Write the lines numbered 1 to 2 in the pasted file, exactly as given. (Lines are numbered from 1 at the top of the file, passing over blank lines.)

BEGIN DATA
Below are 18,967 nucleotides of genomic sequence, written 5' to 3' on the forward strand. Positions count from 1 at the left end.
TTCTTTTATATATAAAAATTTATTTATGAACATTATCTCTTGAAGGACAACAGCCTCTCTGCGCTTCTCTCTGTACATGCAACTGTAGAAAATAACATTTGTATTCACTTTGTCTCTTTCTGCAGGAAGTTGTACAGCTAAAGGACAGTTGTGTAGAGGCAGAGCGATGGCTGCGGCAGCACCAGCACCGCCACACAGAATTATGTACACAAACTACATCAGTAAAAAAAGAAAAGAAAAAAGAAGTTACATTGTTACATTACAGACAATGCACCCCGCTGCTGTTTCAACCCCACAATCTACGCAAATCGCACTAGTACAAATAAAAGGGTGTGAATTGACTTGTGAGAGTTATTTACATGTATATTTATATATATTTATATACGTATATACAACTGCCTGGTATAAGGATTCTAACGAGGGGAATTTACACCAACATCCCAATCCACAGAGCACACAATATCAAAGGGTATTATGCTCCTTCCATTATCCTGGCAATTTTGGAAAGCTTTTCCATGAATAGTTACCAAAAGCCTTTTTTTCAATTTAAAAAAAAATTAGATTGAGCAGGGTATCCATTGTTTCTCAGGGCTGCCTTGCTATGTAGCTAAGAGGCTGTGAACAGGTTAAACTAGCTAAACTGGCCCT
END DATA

Below are 18,967 nucleotides of genomic sequence, written 5' to 3' on the forward strand. Positions count from 1 at the left end.
TTCTTTTATATATAAAAATTTATTTATGAACATTATCTCTTGAAGGACAACAGCCTCTCTGCGCTTCTCTCTGTACATGCAACTGTAGAAAATAACATTTGTATTCACTTTGTCTCTTTCTGCAGGAAGTTGTACAGCTAAAGGACAGTTGTGTAGAGGCAGAGCGATGGCTGCGGCAGCACCAGCACCGCCACACAGAATTATGTACACAAACTACATCAGTAAAAAAAGAAAAGAAAAAAGAAGTTACATTGTTACATTACAGACAATGCACCCCGCTGCTGTTTCAACCCCACAATCTACGCAAATCGCACTAGTACAAATAAAAGGGTGTGAATTGACTTGTGAGAGTTATTTACATGTATATTTATATATATTTATATACGTATATACAACTGCCTGGTATAAGGATTCTAACGAGGGGAATTTACACCAACATCCCAATCCACAGAGCACACAATATCAAAGGGTATTATGCTCCTTCCATTATCCTGGCAATTTTGGAAAGCTTTTCCATGAATAGTTACCAAAAGCCTTTTTTTCAATTTAAAAAAAAATTAGATTGAGCAGGGTATCCATTGTTTCTCAGGGCTGCCTTGCTATGTAGCTAAGAGGCTGTGAACAGGTTAAACTAGCTAAACTGGCCCT